Testosterone Rex book review


Guest post

This post is the first of a new series of guest posts. We are delighted to welcome Lyndsay Jarvis to be our first guest blogger.

Lyndsay lives in Aberdeenshire and likes linguistics, science fiction and prodding things to see how they work. She is a mum to two boys and discovered she was autistic when the elder was diagnosed in his teens.

Testosterone Rex: Myths of Sex, Science, and Society

Cordelia Fine is a psychologist, a writer and a feminist who has lived in North America, Britain and Australia.  She is currently a Professor in the School of Historical and Philosophical Studies at the University of Melbourne.

Testosterone Rex is the third book Professor Fine has written on gender and neuroscience.  I was very much looking forward to reading it, as I enjoyed her other work, so I was very happy to get the opportunity (and the free book! Many thanks to the publishers!) to write this review.

The book is “popular science”, written for the layperson. I found it fairly easy to read although there are a lot of references and quite a lot of technical language.  Fine is aware that this can be a bit heavy and writes with a light touch and lots of humour; I laughed out loud frequently while reading this. The writing is clear and effective but sometimes rather too elaborately phrased.   Several times I had to re-read complex sentences more than once before the meaning became clear.


Fine has split the book into 3 sections: Past, Present, and Future.  In the first section she looks at how and when general ideas about the effects of testosterone on our brains and behaviour arose – such as that there is a significant divide between male and female and this can be explained by differing levels of testosterone.  Then she demonstrates that developments in scientific understanding mean these ideas should be critically re-examined.  There is a particularly interesting section on the natural world which made me reconsider what I thought I knew about sexual competition; it turns out it’s a lot more complicated than the standard idea of aggressive males fighting for female attention.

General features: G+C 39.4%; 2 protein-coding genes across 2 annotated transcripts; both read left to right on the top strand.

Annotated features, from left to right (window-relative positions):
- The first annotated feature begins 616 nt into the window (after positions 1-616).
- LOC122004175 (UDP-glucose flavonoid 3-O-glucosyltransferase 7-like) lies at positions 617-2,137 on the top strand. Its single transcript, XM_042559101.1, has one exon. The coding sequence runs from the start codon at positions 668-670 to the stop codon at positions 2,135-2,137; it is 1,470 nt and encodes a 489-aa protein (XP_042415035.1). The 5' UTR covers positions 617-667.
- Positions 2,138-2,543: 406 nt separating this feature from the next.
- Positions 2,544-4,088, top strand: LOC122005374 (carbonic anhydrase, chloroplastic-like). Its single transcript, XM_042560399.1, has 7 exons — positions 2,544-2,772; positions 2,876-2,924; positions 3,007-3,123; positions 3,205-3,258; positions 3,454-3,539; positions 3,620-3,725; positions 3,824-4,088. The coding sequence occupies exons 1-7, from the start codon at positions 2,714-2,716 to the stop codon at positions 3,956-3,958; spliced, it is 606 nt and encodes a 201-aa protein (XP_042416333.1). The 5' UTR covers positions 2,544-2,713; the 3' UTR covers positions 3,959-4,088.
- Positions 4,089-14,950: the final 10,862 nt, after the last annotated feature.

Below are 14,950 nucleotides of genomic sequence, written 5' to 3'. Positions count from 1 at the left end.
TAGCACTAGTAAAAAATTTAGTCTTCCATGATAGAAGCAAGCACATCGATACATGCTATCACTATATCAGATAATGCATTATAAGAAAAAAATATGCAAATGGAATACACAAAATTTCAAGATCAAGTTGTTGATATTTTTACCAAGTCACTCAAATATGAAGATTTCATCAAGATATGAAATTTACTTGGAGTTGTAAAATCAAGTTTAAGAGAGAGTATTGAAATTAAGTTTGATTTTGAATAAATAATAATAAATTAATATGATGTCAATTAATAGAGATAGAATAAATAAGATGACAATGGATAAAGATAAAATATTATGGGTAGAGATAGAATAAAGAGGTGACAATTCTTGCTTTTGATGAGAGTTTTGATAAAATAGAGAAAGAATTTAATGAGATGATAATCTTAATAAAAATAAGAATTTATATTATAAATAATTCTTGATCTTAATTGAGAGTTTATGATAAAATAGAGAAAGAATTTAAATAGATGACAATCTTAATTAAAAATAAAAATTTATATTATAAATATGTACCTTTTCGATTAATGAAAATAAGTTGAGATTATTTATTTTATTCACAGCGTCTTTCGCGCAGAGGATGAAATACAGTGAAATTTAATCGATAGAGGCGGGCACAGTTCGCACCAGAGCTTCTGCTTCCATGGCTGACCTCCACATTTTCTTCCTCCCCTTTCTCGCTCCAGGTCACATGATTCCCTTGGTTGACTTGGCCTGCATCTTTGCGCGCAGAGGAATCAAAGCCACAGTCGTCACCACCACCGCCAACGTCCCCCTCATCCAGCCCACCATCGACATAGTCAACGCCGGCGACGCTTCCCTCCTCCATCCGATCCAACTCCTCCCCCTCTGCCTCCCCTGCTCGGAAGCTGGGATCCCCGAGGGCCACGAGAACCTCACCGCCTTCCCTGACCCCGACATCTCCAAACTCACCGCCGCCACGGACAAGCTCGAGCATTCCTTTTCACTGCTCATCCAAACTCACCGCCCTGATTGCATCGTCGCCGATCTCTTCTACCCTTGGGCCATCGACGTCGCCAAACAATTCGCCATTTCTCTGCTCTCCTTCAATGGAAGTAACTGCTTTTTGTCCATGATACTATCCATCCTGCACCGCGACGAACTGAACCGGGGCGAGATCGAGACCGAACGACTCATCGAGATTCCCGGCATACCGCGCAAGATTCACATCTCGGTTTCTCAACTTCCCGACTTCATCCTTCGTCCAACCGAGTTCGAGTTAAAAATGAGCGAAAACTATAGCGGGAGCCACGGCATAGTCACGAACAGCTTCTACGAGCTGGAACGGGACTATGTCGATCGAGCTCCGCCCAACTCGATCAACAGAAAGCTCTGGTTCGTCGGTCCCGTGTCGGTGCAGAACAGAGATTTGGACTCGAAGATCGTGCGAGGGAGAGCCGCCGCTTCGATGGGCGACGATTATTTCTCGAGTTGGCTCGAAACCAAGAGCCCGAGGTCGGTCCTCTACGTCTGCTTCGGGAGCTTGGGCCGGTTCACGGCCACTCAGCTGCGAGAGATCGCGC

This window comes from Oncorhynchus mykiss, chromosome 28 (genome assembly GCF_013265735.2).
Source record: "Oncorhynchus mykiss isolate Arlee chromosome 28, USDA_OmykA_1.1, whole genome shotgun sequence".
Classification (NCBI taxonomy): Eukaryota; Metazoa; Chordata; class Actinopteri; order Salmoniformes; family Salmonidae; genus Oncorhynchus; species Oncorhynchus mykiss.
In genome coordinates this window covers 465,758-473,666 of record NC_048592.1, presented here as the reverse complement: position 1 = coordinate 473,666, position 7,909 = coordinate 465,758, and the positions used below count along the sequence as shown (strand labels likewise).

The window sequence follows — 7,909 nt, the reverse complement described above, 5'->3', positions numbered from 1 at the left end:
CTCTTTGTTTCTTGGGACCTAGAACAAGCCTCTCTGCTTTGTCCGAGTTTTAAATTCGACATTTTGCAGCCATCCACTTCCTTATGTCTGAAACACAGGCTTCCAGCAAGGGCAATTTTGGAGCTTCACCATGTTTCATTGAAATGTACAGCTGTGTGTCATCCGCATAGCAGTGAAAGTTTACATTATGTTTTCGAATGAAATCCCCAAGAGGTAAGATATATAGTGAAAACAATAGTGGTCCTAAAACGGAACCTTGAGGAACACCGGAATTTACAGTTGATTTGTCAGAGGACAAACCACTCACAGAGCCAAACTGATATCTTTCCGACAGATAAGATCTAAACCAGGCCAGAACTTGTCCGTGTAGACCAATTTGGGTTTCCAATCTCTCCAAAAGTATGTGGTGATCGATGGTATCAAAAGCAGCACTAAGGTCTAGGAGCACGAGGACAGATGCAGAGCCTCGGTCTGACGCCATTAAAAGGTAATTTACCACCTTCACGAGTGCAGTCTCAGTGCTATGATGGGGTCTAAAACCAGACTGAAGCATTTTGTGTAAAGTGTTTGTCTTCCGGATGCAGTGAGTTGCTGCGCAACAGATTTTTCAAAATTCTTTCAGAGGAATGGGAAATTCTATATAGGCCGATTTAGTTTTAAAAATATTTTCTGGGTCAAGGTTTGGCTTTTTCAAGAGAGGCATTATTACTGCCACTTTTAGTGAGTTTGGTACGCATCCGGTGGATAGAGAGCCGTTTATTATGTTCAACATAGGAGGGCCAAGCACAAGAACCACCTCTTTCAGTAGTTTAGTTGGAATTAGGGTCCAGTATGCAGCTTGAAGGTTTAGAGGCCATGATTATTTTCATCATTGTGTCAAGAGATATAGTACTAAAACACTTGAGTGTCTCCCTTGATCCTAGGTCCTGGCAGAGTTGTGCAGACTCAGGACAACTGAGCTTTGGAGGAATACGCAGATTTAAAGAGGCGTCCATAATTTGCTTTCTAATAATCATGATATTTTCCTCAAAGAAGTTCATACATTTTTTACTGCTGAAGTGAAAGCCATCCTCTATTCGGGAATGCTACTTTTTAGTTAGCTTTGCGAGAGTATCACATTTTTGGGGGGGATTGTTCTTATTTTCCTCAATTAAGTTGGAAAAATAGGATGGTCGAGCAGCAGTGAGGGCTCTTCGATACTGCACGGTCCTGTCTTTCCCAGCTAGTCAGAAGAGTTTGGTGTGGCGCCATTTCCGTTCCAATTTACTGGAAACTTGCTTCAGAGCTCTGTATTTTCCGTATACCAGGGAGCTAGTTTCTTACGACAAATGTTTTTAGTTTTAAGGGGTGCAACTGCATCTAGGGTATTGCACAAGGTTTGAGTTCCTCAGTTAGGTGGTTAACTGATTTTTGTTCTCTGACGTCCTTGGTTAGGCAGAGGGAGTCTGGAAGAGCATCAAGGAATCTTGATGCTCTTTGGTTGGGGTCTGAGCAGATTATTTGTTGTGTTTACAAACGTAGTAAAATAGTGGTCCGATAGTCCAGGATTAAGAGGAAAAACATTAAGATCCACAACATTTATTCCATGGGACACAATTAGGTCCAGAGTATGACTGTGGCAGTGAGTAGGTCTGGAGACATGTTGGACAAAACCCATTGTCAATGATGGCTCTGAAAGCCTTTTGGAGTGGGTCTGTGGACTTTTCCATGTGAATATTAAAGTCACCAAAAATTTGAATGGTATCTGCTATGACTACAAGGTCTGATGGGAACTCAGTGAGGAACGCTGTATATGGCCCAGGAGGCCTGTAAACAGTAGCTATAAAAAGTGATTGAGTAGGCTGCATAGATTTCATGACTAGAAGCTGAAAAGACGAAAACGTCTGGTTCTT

In the Present section Fine considers how we define “male” and “female” characteristics and shows that contemporary research reveals that testosterone is only one aspect of a complex structure involving both nature and nurture to construct our identities.  Autism is not specifically discussed but I read these chapters while thinking of Baron-Cohen’s “extreme male brain” theory that it is a result of high levels of testosterone in the womb.  Fine indirectly demolishes this; she discusses research showing that so-called “male” traits are not correlated with biological masculinity, and that while there are some differences which can be attributed to sex, none are substantial and there is a big overlap between men and women. She says “there are no simple links between a specific brain characteristic and a particular way of behaving.  Instead, how we think, feel, and act is always the product of complex assemblies of neural effort, in which many different factors act and interact.[i]

Fine looks at how many studies have been flawed because of unexamined and stereotypical assumptions about masculine traits, which was an issue raised by critics of Baron-Cohen.  She writes about the harm that has been done to women and to men – to society as a whole – by over-simplifying sex differences and classifying men as competitive, logical risk-takers and women as timid, empathetic nurturers.  I wonder what she made of the timing that brought this book out mere months before the infamous James Damore Google memo, which used bad science and cherry-picked statistics to suggest that women aren’t found at high level or significant numbers in STEM industries because they’re biologically wired not to be as interested in technical matters.  This book certainly provides plenty of rebuttal.


The final section, Future, is the shortest and the most explicitly feminist.  Fine asks, since we now know that many of our assumptions about sex differences are wrong and harmful, what should we do?  Is it too much trouble to change the way we think and behave?  Do we patiently wait for society to catch up with the science?  “Maybe it’s time to be less polite and more disruptive.[ii]

Overall, I found this book a great read, engaging and thought-provoking.  I will definitely read it again and would recommend it to anyone interested in evolutionary biology and gender studies.


[i] Page 93

[ii] Page 195


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